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Physiol Genomics. 2012 Mar 1;44(5):305-17. doi: 10.1152/physiolgenomics.00047.2011. Epub 2012 Jan 10.

Gene prioritization for livestock diseases by data integration.

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1
Dept. of Molecular Biology and Genetics, Aarhus Univ., Blichers Allé 20, PO Box 50, DK-8830 Tjele, Denmark. Li.Jiang@agrsci.dk

Abstract

Identifying causal genes that underlie complex traits such as susceptibility to disease is a primary aim of genetic and biomedical studies. Genetic mapping of quantitative trait loci (QTL) and gene expression profiling based on high-throughput technologies are common first approaches toward identifying associations between genes and traits; however, it is often difficult to assess whether the biological function of a putative candidate gene is consistent with a particular phenotype. Here, we have implemented a network-based disease gene prioritization approach for ranking genes associated with quantitative traits and diseases in livestock species. The approach uses ortholog mapping and integrates information on disease or trait phenotypes, gene-associated phenotypes, and protein-protein interactions. It was used for ranking all known genes present in the cattle genome for their potential roles in bovine mastitis. Gene-associated phenome profile and transcriptome profile in response to Escherichia coli infection in the mammary gland were integrated to make a global inference of bovine genes involved in mastitis. The top ranked genes were highly enriched for pathways and biological processes underlying inflammation and immune responses, which supports the validity of our approach for identifying genes that are relevant to animal health and disease. These gene-associated phenotypes were used for a local prioritization of candidate genes located in a QTL affecting the susceptibility to mastitis. Our study provides a general framework for prioritizing genes associated with various complex traits in different species. To our knowledge this is the first time that gene expression, ortholog mapping, protein interactions, and biomedical text data have been integrated systematically for ranking candidate genes in any livestock species.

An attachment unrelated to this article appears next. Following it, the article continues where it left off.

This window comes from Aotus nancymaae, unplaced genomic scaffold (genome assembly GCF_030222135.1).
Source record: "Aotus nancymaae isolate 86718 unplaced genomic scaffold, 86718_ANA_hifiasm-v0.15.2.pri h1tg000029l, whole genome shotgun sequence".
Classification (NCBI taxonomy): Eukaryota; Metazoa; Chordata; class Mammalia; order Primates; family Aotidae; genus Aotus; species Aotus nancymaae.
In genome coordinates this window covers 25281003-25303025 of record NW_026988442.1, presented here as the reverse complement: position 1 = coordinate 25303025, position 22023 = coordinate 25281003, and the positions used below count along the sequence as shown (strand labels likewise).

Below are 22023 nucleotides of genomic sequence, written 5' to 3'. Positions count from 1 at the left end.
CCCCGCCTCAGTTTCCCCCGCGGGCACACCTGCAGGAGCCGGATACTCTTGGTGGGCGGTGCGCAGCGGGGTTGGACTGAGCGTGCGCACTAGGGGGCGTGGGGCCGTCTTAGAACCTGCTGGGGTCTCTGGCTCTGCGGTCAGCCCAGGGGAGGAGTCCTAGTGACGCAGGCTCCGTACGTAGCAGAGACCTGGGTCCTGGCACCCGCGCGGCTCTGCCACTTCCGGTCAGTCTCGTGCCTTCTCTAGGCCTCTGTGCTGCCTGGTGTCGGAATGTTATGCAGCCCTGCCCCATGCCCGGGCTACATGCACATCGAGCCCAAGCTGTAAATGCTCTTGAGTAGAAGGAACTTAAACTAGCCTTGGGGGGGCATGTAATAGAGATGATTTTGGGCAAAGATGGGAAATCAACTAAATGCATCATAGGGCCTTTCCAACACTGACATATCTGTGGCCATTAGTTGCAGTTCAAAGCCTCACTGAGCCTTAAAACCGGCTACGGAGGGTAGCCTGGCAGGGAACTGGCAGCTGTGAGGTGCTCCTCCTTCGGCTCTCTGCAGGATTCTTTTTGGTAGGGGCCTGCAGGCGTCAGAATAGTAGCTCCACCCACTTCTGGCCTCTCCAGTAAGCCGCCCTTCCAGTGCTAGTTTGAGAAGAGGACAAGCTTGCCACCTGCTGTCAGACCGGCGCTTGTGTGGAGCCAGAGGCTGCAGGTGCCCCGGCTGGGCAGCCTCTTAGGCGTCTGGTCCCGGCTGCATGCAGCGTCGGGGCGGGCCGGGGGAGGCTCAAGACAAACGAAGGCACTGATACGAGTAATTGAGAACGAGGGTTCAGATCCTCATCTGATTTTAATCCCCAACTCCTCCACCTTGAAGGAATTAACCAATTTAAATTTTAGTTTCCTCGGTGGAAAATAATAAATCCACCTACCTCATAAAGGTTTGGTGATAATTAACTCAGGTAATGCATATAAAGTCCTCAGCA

[Indexed for MEDLINE]

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